A: I don’t agree that the letter writer can only talk to her friends about her rape if she also tries to file charges again. She is not putting her friends in a terrible position by talking about her rape—her rapist is putting her in a terrible position because he raped her, left the state, then returned 10 years later to infiltrate her social circle. I don’t think it’s right to frame a complicated decision like trying to file charges with an often-hostile, often-indifferent police force as the sole “empowering” choice, in part because it implicitly positions her as currently powerless. Having been raped is not the same thing as being powerless, and there are worse things than having to explain that you don’t want to associate with a man who raped your friend. Of course, that doesn’t mean that she has to tell her friends either, if she doesn’t feel confident that she’ll be met with support (although I hope she would be), but she shouldn’t have to wait to ask for emotional assistance from the people who care about her.

Q. Cry bae: I have been with my partner for 5½ years. We’ve been living together for two and are getting serious about our future. We have normal disagreements and always try to talk through our feelings. He has depression and is on medication; he used to see a therapist regularly but stopped maybe a year ago. The thing is, whenever we get into a discussion about something that has come up, usually when I am upset with him, he cries. I feel like a jerk trying to get my point across when he is obviously upset, and I can’t help but wonder how much he is really hearing me if he is this emotional.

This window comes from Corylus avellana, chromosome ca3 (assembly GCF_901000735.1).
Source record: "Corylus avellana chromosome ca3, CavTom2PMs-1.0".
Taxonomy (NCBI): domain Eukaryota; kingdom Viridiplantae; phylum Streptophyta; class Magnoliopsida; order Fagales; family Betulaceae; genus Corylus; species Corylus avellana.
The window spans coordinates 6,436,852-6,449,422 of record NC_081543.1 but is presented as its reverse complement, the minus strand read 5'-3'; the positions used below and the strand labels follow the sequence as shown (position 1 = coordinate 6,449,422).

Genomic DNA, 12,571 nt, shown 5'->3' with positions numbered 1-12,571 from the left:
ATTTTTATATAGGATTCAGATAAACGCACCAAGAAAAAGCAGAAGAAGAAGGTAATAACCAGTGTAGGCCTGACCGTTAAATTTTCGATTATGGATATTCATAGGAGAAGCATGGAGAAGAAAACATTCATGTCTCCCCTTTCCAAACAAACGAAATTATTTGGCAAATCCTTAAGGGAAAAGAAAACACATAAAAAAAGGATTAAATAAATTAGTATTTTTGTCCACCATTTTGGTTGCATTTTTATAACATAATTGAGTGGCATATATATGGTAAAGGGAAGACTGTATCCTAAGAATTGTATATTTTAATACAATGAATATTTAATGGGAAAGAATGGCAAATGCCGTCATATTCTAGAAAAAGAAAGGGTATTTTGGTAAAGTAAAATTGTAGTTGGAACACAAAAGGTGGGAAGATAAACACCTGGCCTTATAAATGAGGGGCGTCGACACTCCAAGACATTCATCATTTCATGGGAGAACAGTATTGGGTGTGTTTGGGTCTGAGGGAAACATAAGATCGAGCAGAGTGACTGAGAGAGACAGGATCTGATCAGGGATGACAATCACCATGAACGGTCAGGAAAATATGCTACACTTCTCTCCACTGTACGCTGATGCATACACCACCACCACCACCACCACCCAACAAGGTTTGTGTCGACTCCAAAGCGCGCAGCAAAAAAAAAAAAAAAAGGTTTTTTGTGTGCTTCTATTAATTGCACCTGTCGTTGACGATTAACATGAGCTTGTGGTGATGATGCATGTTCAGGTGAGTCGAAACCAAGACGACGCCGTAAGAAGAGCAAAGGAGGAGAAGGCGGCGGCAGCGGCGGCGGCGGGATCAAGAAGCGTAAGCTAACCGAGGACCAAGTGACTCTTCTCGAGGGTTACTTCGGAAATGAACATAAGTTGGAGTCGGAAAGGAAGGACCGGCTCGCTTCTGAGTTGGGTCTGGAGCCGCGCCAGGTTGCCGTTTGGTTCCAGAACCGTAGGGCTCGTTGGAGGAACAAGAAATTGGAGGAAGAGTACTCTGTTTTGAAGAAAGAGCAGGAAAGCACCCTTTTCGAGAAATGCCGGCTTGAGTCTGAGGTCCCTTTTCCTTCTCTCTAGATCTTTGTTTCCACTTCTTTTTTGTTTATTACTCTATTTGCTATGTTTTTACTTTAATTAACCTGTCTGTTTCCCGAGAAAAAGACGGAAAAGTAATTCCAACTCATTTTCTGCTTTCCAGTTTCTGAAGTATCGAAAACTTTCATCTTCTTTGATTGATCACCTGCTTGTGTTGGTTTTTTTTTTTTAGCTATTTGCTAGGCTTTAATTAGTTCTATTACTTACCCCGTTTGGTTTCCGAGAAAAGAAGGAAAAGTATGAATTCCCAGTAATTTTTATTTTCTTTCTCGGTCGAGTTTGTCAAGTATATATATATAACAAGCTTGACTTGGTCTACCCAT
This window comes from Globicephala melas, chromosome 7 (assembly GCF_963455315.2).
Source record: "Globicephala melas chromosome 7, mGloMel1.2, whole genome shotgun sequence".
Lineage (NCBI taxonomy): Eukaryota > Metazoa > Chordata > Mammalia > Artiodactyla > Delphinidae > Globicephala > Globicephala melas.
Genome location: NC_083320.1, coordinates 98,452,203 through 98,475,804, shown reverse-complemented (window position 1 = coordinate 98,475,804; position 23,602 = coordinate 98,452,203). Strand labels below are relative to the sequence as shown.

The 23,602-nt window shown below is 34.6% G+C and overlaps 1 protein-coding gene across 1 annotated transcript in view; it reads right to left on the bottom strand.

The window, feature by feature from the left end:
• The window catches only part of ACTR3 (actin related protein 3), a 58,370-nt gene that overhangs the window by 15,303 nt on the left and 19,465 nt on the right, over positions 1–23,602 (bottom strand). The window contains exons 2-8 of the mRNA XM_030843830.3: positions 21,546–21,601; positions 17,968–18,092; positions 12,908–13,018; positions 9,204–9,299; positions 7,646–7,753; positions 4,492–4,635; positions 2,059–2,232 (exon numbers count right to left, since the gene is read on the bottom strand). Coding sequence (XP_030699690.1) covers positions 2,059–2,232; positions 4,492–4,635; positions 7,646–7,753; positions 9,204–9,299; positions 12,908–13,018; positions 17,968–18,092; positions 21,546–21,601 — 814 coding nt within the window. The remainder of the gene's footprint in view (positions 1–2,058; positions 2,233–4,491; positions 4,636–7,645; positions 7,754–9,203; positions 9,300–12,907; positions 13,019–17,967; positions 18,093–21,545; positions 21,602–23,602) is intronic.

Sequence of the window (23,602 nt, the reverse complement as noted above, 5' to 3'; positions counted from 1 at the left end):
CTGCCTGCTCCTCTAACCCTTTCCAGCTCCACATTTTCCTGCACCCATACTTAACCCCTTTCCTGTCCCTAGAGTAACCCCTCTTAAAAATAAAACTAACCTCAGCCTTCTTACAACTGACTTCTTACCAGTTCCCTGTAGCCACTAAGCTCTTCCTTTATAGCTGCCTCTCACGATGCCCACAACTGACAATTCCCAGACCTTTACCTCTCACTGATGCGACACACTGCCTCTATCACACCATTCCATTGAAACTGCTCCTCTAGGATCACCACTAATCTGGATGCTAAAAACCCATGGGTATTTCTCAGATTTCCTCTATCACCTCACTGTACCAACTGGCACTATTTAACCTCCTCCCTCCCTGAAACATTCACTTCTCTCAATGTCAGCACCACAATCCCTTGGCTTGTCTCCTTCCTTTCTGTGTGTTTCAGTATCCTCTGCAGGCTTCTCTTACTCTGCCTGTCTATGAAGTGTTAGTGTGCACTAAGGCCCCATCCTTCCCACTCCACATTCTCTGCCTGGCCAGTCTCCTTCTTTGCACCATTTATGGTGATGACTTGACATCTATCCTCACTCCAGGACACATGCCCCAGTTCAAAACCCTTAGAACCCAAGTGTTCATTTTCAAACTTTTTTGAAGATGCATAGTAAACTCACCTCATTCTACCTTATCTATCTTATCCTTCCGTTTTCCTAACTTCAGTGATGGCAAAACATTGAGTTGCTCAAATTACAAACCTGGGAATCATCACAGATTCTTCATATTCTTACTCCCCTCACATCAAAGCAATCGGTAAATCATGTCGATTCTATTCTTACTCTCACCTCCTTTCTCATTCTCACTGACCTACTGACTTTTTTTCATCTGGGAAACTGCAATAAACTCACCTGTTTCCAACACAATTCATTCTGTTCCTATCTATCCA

Is it normal to have these feelings so close to the surface all the time? Any tips on better communication if he genuinely cannot help his reaction to fights? I’ve been suggesting he go back to his therapist for a month now, but he just rolls his eyes and says, “I know.”

A: It’s very normal to cry a lot, and it’s very normal to cry rarely! It sounds like your partner is an easy crier, which doesn’t necessarily mean he’s always significantly more upset than you are when you two argue. It just means that he cries more easily. A person can be perfectly capable of both crying and listening, and it’s not a sign that he’s too distressed to communicate, especially since it sounds like he’s still perfectly able to carry on a conversation, listen to you, and articulate his position.

I think the best thing for you to do in those moments is to remind yourself, “I may not normally cry until things get really intense—say, an 8 or a 9 on a 1–10 scale of distress—but he cries more easily, maybe at a 3 or a 4. It’s not a sign that he’s at an 8 or a 9, so I don’t need to treat this as a problem to be fixed. He’s just crying, and that’s fine.”

Q. Ghost on a friend? Or be honest?: Before I started graduate school, I was close friends with “Astrid,” a woman that lived in the same neighborhood as I did. We had a weekly standing dinner date for a couple years, and she and I supported each other through some big moments of growth. At the time she seemed like one of the few supportive, consistent voices I had in my life. Then I moved across my relatively large city for graduate school, and Astrid’s career took off in a big way, and aside from exchanging texts now and then, we both lost touch.

A few weeks ago, I reached out to tell her that I missed her and had a lot of free time over the summer if she was ever able to meet up. And we did! But—surprise, surprise—she was a terrible bully the whole time! She criticized me for a whole bevy of things, like continuing to find time for triathlons while in graduate school, for my career goals, for not drinking enough wine at dinner, etc. I can’t believe the depths to which she went to make me feel lesser over that meal. I don’t need that type of energy in my life; I am definitely not hanging out with that person again!